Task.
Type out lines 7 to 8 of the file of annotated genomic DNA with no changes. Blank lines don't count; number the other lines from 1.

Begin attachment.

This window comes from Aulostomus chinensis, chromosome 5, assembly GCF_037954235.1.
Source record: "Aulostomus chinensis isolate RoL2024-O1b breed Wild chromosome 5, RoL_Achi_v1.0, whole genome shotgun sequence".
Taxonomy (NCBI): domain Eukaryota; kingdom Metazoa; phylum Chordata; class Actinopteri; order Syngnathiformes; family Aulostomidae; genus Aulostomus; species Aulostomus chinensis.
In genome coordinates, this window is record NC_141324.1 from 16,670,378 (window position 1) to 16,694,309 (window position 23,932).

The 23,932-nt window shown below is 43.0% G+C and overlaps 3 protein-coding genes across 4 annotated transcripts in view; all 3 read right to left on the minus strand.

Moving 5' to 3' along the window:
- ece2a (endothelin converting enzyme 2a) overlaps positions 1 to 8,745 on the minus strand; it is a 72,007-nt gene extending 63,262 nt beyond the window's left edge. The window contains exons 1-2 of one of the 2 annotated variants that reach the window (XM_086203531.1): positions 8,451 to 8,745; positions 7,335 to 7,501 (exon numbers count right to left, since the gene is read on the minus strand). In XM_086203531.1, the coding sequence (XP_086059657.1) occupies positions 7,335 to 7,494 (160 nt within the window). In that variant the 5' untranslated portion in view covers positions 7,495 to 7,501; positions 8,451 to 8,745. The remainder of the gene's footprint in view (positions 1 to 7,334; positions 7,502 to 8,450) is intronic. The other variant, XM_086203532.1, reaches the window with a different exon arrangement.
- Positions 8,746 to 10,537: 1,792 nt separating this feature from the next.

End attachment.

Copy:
- ece2a (endothelin converting enzyme 2a) overlaps positions 1 to 8,745 on the minus strand; it is a 72,007-nt gene extending 63,262 nt beyond the window's left edge. The window contains exons 1-2 of one of the 2 annotated variants that reach the window (XM_086203531.1): positions 8,451 to 8,745; positions 7,335 to 7,501 (exon numbers count right to left, since the gene is read on the minus strand). In XM_086203531.1, the coding sequence (XP_086059657.1) occupies positions 7,335 to 7,494 (160 nt within the window). In that variant the 5' untranslated portion in view covers positions 7,495 to 7,501; positions 8,451 to 8,745. The remainder of the gene's footprint in view (positions 1 to 7,334; positions 7,502 to 8,450) is intronic. The other variant, XM_086203532.1, reaches the window with a different exon arrangement.
- Positions 8,746 to 10,537: 1,792 nt separating this feature from the next.